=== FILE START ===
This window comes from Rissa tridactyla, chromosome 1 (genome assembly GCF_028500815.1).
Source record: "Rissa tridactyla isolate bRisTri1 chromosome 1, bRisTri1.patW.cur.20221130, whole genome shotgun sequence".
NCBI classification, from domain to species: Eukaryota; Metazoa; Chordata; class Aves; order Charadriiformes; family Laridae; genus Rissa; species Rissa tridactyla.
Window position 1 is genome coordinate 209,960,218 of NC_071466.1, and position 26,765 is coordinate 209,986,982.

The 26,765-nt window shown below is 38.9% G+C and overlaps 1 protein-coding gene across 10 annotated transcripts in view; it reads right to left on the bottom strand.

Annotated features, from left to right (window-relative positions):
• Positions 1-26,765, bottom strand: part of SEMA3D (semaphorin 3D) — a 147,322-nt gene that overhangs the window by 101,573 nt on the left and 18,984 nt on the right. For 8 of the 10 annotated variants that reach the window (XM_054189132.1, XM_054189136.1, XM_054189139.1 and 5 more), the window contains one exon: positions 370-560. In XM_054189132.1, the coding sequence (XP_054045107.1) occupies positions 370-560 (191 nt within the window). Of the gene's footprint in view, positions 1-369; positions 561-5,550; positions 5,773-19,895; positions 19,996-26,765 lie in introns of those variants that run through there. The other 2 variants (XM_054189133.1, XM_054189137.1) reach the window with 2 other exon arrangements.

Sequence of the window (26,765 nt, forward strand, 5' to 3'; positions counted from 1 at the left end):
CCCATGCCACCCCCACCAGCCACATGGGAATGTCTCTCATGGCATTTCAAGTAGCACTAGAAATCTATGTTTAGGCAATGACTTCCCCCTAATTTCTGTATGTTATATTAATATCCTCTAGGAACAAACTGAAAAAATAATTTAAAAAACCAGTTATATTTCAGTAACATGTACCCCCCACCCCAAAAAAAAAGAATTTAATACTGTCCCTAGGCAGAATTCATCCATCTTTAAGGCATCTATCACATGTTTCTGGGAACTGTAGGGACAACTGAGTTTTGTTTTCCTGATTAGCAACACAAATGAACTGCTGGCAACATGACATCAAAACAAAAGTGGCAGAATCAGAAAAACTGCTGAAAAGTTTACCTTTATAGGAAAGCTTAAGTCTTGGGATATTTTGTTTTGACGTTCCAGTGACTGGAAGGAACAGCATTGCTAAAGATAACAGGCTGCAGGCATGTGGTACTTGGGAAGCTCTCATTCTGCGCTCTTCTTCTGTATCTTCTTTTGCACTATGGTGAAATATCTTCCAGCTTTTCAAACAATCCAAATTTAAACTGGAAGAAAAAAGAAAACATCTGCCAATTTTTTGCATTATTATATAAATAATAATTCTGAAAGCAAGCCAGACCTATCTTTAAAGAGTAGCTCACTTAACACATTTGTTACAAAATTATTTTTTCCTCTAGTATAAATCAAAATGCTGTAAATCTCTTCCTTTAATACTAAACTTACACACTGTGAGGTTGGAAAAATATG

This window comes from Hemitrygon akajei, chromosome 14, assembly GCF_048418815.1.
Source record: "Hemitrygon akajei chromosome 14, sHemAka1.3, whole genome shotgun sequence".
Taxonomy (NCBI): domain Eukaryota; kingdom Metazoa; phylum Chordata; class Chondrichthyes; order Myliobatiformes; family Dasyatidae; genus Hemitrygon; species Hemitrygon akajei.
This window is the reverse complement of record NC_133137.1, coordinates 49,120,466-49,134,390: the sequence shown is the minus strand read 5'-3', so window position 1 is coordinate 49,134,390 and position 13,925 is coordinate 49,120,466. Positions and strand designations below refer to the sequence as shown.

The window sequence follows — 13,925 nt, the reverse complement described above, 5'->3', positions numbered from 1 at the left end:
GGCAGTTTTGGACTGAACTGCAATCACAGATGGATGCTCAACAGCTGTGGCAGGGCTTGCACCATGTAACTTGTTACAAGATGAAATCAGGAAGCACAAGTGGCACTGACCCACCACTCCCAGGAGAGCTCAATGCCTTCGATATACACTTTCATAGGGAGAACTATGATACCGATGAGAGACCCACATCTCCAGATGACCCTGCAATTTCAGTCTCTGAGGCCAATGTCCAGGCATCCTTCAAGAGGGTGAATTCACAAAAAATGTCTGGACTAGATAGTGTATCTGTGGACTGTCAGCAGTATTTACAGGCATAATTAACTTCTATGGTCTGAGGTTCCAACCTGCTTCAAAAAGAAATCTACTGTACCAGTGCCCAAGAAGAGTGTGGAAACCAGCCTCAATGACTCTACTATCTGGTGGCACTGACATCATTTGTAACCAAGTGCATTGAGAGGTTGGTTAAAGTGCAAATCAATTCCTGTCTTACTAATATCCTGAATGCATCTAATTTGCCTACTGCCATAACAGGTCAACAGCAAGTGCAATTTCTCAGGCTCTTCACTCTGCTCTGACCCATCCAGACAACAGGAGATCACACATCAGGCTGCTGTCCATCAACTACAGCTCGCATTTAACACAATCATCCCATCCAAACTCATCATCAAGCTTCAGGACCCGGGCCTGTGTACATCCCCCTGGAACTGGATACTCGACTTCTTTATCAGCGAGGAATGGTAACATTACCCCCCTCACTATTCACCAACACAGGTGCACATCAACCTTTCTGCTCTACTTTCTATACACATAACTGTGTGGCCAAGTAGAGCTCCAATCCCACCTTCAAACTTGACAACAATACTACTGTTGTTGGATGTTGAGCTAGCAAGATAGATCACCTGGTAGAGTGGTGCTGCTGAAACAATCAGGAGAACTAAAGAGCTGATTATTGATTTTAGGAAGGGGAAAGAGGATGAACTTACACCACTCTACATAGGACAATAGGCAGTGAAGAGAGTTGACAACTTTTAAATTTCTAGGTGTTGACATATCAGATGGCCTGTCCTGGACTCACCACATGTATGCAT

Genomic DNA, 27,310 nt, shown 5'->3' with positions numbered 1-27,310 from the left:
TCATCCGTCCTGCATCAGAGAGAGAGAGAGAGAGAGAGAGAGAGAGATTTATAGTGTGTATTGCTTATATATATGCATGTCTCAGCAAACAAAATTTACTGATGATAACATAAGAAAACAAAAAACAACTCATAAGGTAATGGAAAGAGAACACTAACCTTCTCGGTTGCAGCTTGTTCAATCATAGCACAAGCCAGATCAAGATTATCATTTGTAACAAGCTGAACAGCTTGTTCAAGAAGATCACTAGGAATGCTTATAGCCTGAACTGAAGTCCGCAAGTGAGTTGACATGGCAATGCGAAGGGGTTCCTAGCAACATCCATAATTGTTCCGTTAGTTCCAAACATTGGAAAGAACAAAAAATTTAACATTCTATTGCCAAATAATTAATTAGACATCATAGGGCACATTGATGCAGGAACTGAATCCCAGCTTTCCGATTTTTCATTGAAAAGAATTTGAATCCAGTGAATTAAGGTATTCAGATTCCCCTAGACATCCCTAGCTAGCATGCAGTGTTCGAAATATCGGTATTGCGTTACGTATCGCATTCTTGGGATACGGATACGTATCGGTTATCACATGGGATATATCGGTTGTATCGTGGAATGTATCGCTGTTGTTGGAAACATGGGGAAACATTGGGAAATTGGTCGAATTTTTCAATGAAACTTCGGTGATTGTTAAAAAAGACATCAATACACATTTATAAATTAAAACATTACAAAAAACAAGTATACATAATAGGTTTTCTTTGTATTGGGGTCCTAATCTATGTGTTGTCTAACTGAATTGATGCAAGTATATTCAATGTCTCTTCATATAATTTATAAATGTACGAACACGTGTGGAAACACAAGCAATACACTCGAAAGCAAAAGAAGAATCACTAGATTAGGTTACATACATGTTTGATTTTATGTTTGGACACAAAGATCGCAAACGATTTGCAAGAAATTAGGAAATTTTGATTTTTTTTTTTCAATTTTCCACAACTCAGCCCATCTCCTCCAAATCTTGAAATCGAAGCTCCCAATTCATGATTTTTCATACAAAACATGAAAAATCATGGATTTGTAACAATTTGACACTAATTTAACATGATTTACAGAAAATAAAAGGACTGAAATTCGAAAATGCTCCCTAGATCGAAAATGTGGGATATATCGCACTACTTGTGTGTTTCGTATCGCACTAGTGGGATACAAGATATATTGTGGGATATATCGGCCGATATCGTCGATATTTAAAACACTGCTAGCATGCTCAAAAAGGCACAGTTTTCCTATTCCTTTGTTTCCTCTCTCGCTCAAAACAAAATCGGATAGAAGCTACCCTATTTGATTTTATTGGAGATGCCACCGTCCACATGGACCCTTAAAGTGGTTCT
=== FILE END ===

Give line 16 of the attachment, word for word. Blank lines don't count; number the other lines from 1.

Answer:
Genomic DNA, 27,310 nt, shown 5'->3' with positions numbered 1-27,310 from the left: